Level 2 Merchants Beware: Your PCI Validation Process Could Be Changing

August 29, 2012 • Published Categories Archive, PCI 101Tags , , , , , , , , , ,

If your business processes between 1 million and 6 million credit card transactions annually and you accept MasterCard as a form of payment, your PCI validation process is probably about to change.

Up until June 30, 2012, virtually all Level 2 merchants (defined by both Visa and MasterCard as any merchant processing between 1 million and 6 million transactions annually) could validate PCI compliance by simply completing a self assessment questionnaire (SAQ). This self-reporting structure relied upon the merchant’s correct assessment of its compliance with the PCI Data Security Standard (DSS).

As of June 30, however, MasterCard began stipulating that all Level 2 merchants utilize a PCI security expert to both assess and validate their PCI DSS compliance. This change is a departure from the other major card brand (Visa, AMEX, Discover and JBC) validation requirements; up until this change, each card brand’s guidelines regarding merchant levels and validation type had been very similar.

Defining “validation”
Before going any further, it is important to understand that being “compliant” is completely different from validating that compliance. PCI compliance is an ongoing state of credit card data security that all merchants and service providers (i.e., any entity that stores, processes or transmits cardholder data) must adhere to at all times. This means that PCI compliance is a state of being and as such is a continuous, ongoing process. Compliance validation, on the other hand, is the annual activity of attesting to your organization’s state of ongoing compliance.

Two ways to validate
According to the new MasterCard requirement, Level 2 merchants have two options for annually validating their PCI compliance:

  1. Training an internal employee to become an ISA (Internal Security Assessor) — Merchants choosing this path can continue with the self-assessment process, as long as their staff includes a formally-trained ISA employee who remains in good standing with the PCI SSC. This person must then perform the annual self assessment, which includes completing the SAQ.
  2. Hiring a Qualified Security Assessor (QSA) to perform the assessment — This option allows the merchant to rely on an external, fully-trained (and PCI SSC-qualified) security professional for its annual validation in lieu of training its own staff member(s). The QSA will conduct a PCI DSS assessment and issue a formal Report on Compliance (also referred to as a RoC).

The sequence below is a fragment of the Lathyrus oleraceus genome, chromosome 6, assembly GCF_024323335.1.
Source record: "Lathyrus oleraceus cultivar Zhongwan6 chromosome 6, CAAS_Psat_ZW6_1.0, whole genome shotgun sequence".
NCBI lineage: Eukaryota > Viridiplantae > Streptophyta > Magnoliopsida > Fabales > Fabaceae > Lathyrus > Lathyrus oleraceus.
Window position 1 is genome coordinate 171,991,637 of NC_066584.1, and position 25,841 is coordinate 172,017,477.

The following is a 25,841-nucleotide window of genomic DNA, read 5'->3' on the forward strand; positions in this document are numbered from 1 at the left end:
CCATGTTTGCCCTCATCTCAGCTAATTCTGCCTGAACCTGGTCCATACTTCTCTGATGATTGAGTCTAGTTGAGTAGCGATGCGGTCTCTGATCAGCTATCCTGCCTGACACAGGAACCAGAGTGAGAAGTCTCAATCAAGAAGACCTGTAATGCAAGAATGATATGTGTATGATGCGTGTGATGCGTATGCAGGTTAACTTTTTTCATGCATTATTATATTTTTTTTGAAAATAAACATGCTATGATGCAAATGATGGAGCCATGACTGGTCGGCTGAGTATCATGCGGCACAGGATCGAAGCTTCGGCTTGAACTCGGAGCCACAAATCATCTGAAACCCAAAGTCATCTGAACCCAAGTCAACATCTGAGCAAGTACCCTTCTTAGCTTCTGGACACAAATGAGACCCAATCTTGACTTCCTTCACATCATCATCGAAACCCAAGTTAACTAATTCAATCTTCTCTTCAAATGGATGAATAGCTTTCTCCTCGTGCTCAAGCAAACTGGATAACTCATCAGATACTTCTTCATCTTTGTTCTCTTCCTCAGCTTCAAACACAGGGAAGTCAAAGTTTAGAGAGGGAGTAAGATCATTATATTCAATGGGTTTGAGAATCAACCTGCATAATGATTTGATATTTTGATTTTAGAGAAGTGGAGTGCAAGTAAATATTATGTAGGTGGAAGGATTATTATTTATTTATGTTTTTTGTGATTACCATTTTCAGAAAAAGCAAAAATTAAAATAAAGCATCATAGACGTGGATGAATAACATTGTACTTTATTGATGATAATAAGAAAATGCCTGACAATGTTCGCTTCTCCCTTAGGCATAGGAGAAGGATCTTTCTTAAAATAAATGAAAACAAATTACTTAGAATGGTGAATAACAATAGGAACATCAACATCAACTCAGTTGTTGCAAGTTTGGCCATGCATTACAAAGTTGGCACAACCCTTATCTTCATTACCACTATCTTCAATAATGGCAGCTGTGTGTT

Regardless the option you choose, a formal PCI DSS assessment involves a higher level of scrutiny than the traditional assessment Level 2 merchants were performing. In other words, you should expect the newly required validation process to take longer and involve more of your resources/personnel. In addition, either option will add to your annual validation expenses (there are fees associated with ISA training and annual re-qualification).

Choosing the right path for your business
According to the PCI SSC, “ISA training is intended primarily for individuals who already possess significant relevant security audit and assessment experience (including but not limited to Network Security, Application Security and Consultancy, System Integration, and Auditing)”; therefore, Level 2 merchants who already have an experienced, on-staff information security professional may be able to support this option.

Most Level 2 merchants, however, will find that hiring a QSA to perform the annual PCI assessment is the appropriate path for their business to take, given that the QSA comes equipped with in-depth knowledge of PCI and data security. In addition, QSAs provide an objective, unbiased, third-party assessment of the security controls in place from a PCI compliance standpoint.  A seasoned QSA can make all the difference when it comes to streamlining internal processes and controls for easier compliance down the road.

How to prepare
If your business has historically performed self assessments, it’s important to know your annual credit card transaction volume. This will help determine the likelihood of receiving notification from your acquiring back or card brands stating that you are considered a Level 2 merchant and must now follow the MasterCard rule.  (Note that while the rule went into effect on June 30, its enforcement will be ongoing and widely variable over the next few years.)

Even if your organization is close to processing 1 million transactions annually and can still self-assess, preparing for a more formal assessment is never a bad idea. Assessment preparation usually involves preliminary work to help merchants fully understand the cardholder data environment and how the PCI DSS controls apply to it. Preparing in this way will help the more formal PCI DSS assessment now required by MasterCard go more smoothly.

Data security is paramount
MasterCard’s new Level 2 compliance validation requirement necessitates a closer look at internal data security controls that protect the merchant and their customers from data loss and theft.  While the additional time and money may appear to be nothing but an inconvenience, the overall benefit of an expert assessment is immeasurable when it comes to the security of your business. And, as mentioned, a formal assessment (particularly by a QSA) can actually reduce your compliance-related expenses over time.

As always, I encourage you to contact ControlScan at 1-800-825-3301, ext. 2 with any questions you may have regarding the security of your payment transactions and sensitive data. We are happy to help.

Leave a Comment